- to express distress or grief over; lament: to bemoan one's fate.
- to regard with regret or disapproval.
Origin of bemoan
Dictionary.com Unabridged Based on the Random House Unabridged Dictionary, © Random House, Inc. 2018
Examples from the Web for bemoan
They bemoan the fact that poker games are too often delayed because people get up to take smoke breaks.11 Worst Songs of the Summer of All Time
June 4, 2013
He will then bemoan a vague “lack of political will” or “absence of leadership” as the reason for the inertia.The GOP vs. Democracy
June 24, 2011
But some bemoan the way the kids have transformed their city, and nowhere is that change more visible than The Bywater.Yale Crusaders Invade New Orleans
August 21, 2010
Not to mention the fragrant Ms. Hasselbeck bemoan the fact that we now live in the "divided states of America."Obama's Televised Turn-Off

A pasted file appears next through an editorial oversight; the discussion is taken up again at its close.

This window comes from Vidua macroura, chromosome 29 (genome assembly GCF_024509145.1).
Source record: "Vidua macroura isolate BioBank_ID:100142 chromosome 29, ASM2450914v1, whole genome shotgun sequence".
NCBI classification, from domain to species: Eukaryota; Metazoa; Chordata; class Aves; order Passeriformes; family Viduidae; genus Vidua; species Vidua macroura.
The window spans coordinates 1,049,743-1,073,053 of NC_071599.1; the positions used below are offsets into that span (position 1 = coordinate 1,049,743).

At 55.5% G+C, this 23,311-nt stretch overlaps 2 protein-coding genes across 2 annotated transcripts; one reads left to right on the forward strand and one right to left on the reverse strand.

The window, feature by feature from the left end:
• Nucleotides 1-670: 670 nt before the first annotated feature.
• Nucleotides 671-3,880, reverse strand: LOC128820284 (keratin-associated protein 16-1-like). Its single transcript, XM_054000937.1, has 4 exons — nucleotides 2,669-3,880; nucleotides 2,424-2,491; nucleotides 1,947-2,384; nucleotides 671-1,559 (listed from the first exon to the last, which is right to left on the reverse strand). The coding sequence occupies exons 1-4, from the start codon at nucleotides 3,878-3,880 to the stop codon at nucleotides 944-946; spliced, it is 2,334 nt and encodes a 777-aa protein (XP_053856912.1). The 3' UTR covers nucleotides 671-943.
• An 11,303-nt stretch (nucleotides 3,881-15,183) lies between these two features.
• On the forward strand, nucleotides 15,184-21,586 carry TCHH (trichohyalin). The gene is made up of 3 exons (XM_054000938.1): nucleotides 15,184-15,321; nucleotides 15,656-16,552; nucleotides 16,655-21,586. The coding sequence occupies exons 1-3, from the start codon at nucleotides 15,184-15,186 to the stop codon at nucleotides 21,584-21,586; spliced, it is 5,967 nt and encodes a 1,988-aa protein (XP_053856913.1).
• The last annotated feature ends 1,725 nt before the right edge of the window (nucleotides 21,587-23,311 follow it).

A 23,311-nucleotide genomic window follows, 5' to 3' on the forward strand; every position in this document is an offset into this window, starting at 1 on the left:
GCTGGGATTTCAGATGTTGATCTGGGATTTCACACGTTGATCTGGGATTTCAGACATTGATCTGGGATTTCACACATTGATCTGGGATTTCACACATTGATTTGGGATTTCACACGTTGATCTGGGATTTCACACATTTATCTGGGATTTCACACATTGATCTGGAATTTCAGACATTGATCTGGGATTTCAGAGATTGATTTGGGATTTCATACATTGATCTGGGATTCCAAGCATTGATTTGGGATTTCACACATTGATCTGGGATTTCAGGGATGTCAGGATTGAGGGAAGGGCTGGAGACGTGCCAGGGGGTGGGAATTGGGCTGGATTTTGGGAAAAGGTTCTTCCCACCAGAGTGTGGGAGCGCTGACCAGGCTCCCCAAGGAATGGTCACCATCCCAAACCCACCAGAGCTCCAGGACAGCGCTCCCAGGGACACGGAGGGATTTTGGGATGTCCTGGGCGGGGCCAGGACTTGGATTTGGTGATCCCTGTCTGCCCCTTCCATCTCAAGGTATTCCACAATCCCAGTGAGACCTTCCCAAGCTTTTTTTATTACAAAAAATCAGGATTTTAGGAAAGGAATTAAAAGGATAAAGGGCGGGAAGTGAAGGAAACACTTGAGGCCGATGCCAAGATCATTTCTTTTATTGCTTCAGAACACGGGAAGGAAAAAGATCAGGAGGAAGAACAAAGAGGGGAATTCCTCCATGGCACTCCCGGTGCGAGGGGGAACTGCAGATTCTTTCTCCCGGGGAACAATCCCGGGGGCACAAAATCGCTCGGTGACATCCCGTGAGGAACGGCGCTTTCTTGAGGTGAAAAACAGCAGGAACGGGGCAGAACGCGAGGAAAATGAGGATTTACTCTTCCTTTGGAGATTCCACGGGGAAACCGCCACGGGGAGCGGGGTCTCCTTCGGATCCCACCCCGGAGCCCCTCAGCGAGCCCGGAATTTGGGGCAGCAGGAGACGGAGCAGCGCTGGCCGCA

July 29, 2010
I just heard Anderson Cooper bemoan the fact that he had seen no heavy earth moving equipment on the scene.Inside Haiti's Horror
The Daily Beast
January 13, 2010
People grieve and bemoan themselves, but it is not half so bad with them as they say.Essays, Second Series
Ralph Waldo Emerson
I hold it folly in him who must die that he should bemoan himself.
After such a fight, are you fool enough to bemoan a victory?
Opening out her bundle of dried meat, she began to eat and bemoan her fate.The Hot Swamp
Boys, we must not bemoan our loss in the face of such a catastrophe as this.Patience Wins
George Manville Fenn
- to grieve over (a loss, etc); mourn; lament (esp in the phrase bemoan one's fate)
Old English bemǣnan; see be-, moan
Collins English Dictionary - Complete & Unabridged 2012 Digital Edition © William Collins Sons & Co. Ltd. 1979, 1986 © HarperCollins Publishers 1998, 2000, 2003, 2005, 2006, 2007, 2009, 2012
Word Origin and History for bemoan
Online Etymology Dictionary, © 2010 Douglas Harper